Today’s Courier Herald Column:
When the dust settled from the July 31st primary, the general consensus was that the majority of voters did not trust current government officials with additional tax revenue. Now approaching the November general election, the question of the charter schools amendment is being framed by opponents as to whether Georgia’s leaders can be trusted with tax revenues currently being raised.
Unlike the T-SPLOST, the Georgia charter schools amendment began with a generally high level of public and political support. The measure passed the legislature with more than 2/3 support from each body of the legislature, generating bi-partisan backing required for passage. While generally viewed as a Republican measure, many Democrats also realize that their constituents are the ones trapped in the worst of public schools with few alternatives to a quality education.
The public has thus far generally supported a method for school choice provided that the monies remain within the public school sector. According to the coalition organized to campaign for the amendment’s passage (in documents obtained and posted online by the AJC’s Jim Galloway), the measure is favored 58 to 23 with 19% still undecided. The group claims that there was no shift in opinion between March and July.
Yet it was in August when the first major salvo was fired in opposition, one which came deep within Republican ranks. State School Superintendent John Barge announced he would align with local school boards and teacher organizations in opposition, saying that he opposed a new state bureaucracy and giving credence to the argument that the amendment usurps local control. Supporters argue that there is nothing more local than the parent of a student trapped in a poor school, and giving that parent a viable option is the best way to fight the real entrenched bureaucracy.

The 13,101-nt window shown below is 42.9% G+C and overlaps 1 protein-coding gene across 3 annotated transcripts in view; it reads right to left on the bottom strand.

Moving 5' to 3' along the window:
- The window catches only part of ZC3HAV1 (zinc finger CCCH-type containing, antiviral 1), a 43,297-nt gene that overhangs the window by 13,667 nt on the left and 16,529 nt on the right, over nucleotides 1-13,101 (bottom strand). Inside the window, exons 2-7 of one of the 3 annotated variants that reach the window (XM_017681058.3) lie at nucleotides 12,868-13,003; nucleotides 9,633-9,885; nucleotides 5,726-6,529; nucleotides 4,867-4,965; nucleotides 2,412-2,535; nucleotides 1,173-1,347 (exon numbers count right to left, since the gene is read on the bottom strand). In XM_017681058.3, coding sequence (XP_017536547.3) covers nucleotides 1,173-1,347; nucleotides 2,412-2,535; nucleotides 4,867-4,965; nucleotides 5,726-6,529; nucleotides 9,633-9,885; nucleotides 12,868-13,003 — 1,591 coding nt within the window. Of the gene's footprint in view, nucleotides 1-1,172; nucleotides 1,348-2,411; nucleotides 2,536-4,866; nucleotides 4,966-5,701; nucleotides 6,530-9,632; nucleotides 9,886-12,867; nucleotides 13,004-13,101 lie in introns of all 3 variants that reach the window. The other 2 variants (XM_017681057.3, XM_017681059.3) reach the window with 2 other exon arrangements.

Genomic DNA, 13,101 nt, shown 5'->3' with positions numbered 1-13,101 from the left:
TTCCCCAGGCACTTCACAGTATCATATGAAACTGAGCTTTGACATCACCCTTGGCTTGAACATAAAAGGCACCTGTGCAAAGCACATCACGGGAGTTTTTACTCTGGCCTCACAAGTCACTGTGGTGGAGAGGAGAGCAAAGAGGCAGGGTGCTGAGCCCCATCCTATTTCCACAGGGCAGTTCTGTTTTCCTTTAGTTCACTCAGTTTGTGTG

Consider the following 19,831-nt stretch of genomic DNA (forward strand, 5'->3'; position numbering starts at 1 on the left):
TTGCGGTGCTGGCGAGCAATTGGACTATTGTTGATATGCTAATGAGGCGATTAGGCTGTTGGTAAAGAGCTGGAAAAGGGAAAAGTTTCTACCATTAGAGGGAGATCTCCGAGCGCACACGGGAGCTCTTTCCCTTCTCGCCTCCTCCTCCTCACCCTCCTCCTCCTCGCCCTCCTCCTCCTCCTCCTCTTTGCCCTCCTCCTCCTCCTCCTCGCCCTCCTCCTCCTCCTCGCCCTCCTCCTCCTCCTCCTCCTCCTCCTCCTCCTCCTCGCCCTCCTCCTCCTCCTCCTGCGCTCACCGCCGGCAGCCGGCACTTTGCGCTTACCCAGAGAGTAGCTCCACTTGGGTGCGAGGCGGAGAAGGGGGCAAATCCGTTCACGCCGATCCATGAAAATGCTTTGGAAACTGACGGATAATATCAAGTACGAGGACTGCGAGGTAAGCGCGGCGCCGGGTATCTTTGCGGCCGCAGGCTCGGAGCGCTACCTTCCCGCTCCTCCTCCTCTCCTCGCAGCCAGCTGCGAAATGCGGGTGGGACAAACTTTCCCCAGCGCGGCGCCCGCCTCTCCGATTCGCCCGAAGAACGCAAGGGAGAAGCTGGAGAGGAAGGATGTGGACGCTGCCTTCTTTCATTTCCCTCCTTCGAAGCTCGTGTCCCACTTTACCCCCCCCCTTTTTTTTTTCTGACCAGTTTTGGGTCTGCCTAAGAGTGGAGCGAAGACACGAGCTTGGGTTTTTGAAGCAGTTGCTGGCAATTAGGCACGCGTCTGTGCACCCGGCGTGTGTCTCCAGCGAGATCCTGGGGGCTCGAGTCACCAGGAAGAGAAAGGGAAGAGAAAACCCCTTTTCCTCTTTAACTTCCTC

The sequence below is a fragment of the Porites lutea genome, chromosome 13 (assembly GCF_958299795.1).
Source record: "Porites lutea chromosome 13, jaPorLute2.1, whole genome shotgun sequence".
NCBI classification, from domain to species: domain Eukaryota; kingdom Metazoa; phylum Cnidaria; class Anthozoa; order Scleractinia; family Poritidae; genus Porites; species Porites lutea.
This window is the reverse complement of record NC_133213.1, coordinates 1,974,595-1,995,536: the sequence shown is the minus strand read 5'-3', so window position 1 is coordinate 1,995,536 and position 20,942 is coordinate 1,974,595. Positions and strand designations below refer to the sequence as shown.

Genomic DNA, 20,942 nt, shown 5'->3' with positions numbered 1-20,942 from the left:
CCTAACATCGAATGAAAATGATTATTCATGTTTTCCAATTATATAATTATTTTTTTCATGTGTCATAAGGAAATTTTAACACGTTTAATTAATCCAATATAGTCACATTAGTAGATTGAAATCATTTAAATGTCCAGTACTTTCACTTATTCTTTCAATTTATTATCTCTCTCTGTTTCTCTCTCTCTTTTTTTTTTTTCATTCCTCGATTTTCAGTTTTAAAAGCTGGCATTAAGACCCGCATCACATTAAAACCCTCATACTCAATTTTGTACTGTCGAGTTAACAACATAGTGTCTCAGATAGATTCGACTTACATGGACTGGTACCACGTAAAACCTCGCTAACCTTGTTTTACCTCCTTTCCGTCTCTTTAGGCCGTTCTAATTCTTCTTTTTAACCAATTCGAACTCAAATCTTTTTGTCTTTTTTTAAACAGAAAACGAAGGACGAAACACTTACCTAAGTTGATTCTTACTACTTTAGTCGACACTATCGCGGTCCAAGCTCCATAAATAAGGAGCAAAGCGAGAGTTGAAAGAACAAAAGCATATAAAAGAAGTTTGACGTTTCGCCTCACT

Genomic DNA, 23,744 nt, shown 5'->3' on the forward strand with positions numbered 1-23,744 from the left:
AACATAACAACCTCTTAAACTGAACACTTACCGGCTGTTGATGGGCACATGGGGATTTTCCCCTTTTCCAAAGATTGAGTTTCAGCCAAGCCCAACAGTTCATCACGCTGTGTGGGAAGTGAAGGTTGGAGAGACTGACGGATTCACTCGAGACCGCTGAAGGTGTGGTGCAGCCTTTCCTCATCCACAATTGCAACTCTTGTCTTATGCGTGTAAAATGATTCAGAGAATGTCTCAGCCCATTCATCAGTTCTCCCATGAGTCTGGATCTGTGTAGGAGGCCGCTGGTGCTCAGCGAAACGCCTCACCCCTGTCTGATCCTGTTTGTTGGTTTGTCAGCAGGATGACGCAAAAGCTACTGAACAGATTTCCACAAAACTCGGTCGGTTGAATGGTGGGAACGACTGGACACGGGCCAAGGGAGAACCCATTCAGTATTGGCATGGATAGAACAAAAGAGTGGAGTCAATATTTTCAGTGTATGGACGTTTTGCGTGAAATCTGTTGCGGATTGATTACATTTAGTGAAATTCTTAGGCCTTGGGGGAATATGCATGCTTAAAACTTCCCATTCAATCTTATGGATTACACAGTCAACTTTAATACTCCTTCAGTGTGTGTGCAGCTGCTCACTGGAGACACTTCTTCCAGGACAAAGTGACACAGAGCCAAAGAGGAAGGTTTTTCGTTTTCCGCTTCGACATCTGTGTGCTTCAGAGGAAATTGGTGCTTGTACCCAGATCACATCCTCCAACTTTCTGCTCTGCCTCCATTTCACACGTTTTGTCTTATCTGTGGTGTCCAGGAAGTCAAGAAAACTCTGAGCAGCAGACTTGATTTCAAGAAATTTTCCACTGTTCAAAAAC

With Barge as the highest ranking member of the education establishment helping to galvanize the opposition’s message, they are now expanding the attack to a new front. Jim Galloway noted that the organizations created to pass the measure are taking a page from the T-SPLOST campaign play book. It should also not go unnoticed that the opposition is also doing the same.
Opponents are now targeting the fact that the money being raised to pass the amendment is coming from out of state. They are also honing in on the fact that much of this out of state support is from for-profit charter school management companies.
The issue they wish to frame is clear. The K-12 education budget is huge, and the largest single expenditure within the state budget. Columnist Dick Yarbrough articulates the concern as such:
The amendment is about “allowing legislators to get their hands on the big money that for-profit charter school management companies can donate to their campaign coffers in return for political influence to operate charter schools.” He then highlights campaign donations made from Charter Schools USA to Governor Nathan Deal, Senate Majority Leader Chip Rogers, and House Speaker Pro-Tem Jan Jones.
Following the money is a time honored tradition in politics and specifically in campaigns. Yet the amount of money derived from campaign donations is not large relative to the size and scope of the proposed change. Furthermore, more funds are coming from out of state foundations that support school choice than from the private operators of some charter schools. These foundations have made Georgia ground zero in the school choice movement. They see success here as a template for bringing alternatives to failing public schools to parents and students across the nation.
It will be easy to point to state leaders who have a history of ethical lapses and insider dealings as a reason to hold back support for this amendment. Doing so, however, is a false choice.
Voters also have the current images of Chicago teachers and their entrenched education establishment refusing to educate students because they are unsatisfied with a 16% pay raise from taxpayers who haven’t seen growth in household income for years. While Georgia doesn’t have teachers unions with collective bargaining, the education establishment does have significant political clout to preserve the status quo.
The bottom line is this: The status quo is failing. Georgia has tried throwing money at the problem. It is time to try something different. Yet if voters ultimately decide to vote against this measure, the change in public support will lie squarely on the growing issue of mistrust that is enveloping state leadership.